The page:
Menus are personal. I tend to eat the same thing every day while camping – oatmeal for breakfast, tortillas with peanut butter and honey for lunch, and quinoa with onions and salami for dinner. Throw in a lot of oil, nuts, Snickers, and protein powder for energy during a winter trip. Since you’re self-supporting in a kayak choose foods for their size, not weight. Fats are a great option since they’re the most calorically dense foods. Basically 1 gram of fat will give you 9 calories, whereas 1 gram of protein or carbohydrate will give 4 calories. Practice packing all the food in your boat, and remember not all food has to go in a drybag – sealed containers of peanut butter, etc. can be left free in a hatch or bulkhead. Finally, think about how much food and fuel you’re bringing. I had 27 days of food to haul, so before my launch I hiked down the Bright Angle to Phantom Ranch and dropped off 15 days of food and a gallon of white gas. The rangers down there are great, and will let you store provisions in ammo cans right behind the ranger station. Then I packed and launched at Lees with the 12 days of food left. Also, the ranger gladly took the excess ½ gallon white gas I had leftover when I arrived for the resupply.
You’re required to have a firepan in the winter. For this you’ll probably have to build your own since Grand Canyon regulations state it has to be 300 square inches in area, have 3 inch sides, and be elevated with legs. Plus, you want it to be light and easy to breakdown for storage in a kayak. I followed Boyce Greer’s plans and used scrap aluminum from the junkyard to make it light. Note: hot fires will warp & melt aluminum, so use a fireproof blanket or heat buffer. A little crude, but hot fire can incinerate human waste – if you’re wondering how I managed to carry 27 days of it.
I made my groover a bit differently, but here are some good build ideas from Boyce’s trips. However you construct it, make sure to allot 40 cubic inches per day per person. As for usage; do your business in a plastic grocery bag, and put the whole package in a groover. This sets up problems for waste disposal with the plastic bags, but its really the only system for kayakers. Oh, and don’t forget that there are outhouses at Phantom, at Pipe Creek (Bright Angel Trail junction with Colorado river), and a hidden bathroom among the campsites at Deer Creek. Aside from those facilities, you need to carry that waste out.
Renting boats from the Flagstaff area outfitters is pretty cheap – around $20 per day. That cost can add up for a long trip though. I decided to get a Dagger Katana 10.4 for the trip, and it worked incredibly well. I’d recommend the Katana to anyone, and props to Colorado Kayak Supply for getting the boat to me quickly. The Liquidlogic Stinger XP is all the rage for self-support trips, but a couple details make it a weak contender to the Katana. The XP lacks any sealed bulkhead system, so if you swim you have to empty 100 gallons of water from the boat – nearly 800 pounds! The hatch isn’t completely waterproof, and its long length makes it hard to surf without burying the bow on anything but the fastest green waves. The Katana has a watertight rear hatch, deployable skeg, sealed rear bulkhead, and is short enough to surf waves in control while still having the speed to move downriver quickly. Disclaimer: I blew the hatch once while plugging a big hole in Crystal – other than that it performed super well. It also has more usable packing space overall compared to the XP since the Katana has a stubbier design, so the bulkhead in front of the feet can be utilized as well as the full stern. Finally, the Katana operates like a 9’ race boat. Check out my video teaser for a shot of some Katana boofing on Havasu Creek.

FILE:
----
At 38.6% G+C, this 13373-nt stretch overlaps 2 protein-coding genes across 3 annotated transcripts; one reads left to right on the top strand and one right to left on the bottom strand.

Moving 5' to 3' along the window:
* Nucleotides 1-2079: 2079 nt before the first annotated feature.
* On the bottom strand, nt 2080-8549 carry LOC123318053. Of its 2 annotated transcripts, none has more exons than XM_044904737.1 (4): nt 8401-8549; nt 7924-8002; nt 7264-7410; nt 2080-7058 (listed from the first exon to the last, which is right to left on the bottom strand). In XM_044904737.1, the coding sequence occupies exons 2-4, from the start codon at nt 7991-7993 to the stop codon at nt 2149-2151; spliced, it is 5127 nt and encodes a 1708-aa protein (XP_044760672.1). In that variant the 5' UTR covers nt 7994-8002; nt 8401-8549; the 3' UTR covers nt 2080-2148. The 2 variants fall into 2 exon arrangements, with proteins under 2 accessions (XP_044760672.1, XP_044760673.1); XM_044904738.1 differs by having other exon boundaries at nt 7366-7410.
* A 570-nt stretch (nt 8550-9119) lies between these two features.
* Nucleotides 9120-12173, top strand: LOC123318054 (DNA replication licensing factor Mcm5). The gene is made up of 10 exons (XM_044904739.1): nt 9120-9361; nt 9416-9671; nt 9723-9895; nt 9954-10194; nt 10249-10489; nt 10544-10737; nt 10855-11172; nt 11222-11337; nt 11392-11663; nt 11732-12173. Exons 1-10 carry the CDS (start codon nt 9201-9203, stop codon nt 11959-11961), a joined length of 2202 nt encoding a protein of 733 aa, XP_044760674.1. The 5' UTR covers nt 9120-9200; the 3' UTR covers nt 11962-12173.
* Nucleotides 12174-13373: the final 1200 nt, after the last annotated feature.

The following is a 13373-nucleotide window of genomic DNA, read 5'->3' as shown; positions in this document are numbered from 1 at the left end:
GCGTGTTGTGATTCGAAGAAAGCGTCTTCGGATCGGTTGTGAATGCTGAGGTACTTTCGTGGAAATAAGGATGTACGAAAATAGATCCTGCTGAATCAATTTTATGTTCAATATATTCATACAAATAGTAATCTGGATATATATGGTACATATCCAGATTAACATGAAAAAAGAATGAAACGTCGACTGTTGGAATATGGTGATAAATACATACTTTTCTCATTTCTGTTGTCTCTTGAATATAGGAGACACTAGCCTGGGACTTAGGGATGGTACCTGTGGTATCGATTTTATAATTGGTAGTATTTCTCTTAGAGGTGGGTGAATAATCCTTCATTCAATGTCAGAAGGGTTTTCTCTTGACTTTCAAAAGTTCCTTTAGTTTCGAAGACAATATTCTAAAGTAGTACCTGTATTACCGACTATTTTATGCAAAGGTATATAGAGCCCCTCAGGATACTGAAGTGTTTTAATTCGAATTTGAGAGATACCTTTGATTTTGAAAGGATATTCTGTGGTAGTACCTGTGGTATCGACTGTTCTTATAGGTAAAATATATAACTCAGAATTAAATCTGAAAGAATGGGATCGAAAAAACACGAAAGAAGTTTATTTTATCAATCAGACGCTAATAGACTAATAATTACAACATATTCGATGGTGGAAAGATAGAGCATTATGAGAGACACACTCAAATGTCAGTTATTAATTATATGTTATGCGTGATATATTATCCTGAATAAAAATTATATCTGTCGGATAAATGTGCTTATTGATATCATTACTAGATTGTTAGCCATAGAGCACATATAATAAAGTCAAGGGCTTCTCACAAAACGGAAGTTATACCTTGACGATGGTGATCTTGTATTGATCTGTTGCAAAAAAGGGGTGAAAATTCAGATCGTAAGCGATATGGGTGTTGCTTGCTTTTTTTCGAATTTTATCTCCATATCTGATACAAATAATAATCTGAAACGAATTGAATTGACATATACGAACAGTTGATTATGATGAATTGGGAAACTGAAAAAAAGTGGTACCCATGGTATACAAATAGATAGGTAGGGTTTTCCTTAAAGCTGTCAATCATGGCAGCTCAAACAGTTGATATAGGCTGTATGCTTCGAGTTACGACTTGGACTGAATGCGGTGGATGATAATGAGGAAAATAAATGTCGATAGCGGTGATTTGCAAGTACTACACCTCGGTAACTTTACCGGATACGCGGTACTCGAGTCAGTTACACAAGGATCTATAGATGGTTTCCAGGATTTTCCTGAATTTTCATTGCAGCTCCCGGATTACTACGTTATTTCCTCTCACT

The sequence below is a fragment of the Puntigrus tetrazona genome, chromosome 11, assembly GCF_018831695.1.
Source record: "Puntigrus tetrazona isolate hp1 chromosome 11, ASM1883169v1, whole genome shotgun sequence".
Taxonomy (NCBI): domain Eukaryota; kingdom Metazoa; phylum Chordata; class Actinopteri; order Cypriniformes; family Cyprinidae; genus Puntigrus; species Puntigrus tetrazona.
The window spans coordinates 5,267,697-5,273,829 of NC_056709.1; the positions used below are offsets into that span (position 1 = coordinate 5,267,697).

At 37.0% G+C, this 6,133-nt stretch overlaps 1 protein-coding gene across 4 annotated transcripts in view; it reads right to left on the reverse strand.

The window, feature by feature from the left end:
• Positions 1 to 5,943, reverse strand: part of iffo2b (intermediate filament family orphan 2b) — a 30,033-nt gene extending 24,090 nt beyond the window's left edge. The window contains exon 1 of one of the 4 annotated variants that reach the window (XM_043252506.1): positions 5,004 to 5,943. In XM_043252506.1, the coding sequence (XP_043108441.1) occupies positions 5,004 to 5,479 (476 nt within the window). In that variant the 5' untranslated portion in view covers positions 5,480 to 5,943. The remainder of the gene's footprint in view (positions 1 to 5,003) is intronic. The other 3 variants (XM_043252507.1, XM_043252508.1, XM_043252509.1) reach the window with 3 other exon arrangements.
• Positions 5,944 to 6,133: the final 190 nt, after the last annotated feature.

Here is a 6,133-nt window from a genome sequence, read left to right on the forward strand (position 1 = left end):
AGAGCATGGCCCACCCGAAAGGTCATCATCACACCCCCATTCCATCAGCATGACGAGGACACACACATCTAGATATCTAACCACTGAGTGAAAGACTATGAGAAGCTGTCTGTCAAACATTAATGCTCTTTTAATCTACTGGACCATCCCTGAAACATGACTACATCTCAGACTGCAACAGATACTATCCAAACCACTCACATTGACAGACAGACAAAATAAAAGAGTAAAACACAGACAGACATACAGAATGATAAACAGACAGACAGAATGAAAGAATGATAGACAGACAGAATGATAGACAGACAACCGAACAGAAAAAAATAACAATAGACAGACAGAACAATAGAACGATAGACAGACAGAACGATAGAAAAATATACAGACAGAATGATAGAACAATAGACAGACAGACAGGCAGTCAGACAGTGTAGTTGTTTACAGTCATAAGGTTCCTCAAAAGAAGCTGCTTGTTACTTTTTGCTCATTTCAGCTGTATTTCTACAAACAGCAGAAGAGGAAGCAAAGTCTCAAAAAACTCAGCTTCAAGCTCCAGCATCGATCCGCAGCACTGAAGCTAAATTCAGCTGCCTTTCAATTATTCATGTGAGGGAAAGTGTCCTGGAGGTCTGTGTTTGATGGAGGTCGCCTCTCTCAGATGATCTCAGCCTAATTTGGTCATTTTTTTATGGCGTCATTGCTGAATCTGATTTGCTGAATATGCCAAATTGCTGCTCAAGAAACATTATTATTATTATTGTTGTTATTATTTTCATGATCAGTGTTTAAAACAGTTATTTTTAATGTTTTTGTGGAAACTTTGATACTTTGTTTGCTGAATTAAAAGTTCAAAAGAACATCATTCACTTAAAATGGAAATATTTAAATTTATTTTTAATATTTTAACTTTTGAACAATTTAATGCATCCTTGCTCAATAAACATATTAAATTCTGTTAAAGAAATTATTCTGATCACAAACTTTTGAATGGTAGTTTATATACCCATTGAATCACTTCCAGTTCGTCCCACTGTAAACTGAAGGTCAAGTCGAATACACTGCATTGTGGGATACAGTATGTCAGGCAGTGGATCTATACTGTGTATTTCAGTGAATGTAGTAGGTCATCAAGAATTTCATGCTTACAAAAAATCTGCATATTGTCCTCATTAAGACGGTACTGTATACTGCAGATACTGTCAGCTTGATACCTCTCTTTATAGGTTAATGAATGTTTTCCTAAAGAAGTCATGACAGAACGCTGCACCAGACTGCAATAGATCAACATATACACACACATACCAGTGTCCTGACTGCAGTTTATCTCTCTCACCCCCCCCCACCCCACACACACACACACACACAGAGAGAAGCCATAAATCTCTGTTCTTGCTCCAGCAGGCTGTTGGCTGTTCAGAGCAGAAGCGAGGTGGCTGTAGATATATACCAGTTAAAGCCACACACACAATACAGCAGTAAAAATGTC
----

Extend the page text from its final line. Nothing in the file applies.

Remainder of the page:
Tents & Camping Gear
The Canyon is fairly dry in the wintertime, so an expedition tent is overkill – especially if you’re soloing. I brought a cheap tarp with some nylon cord. I ended up using it three nights (out of 27) for rain, but the rest of the time I slept under the stars. I’d say this is the best way to go as not only does it save space and weight, but you can roll the tarp with your groover and strap them to the top deck of your kayak. If you’re sleeping outside bring a warm sleeping bag. I brought a 0 degree bag and found it too warm by the end, but was mighty comfy on the freezing nights at the start. Temperatures are variable, but by late February I was wearing a bathing suit in 70 degree weather at the takeout!
I’ve covered the gear people may have questions about on the river. Of course you’ll need all the standard boating gear – breakdowns, throwropes, whistles, first aid kits, etc. Here’s a full list of regulations and requirements.
If you’ve made it this far, thanks for reading! Hopefully you’re well on your way to a slow, awe-inspiring trip down the Grand Canyon of the Colorado. Look forward to multi-day layovers at prime campsites as you hike and explore, with the whole Canyon to yourself. Welcome to long nights with lots of sleep, and possibly the best river experience in the lower 48. Enjoy!
For some more first hand accounts and information, visit the links below:
Any questions? I'd be happy to answer them, just add a comment below.
Enjoy this? Sign up for email updates from the site. No spam, I promise!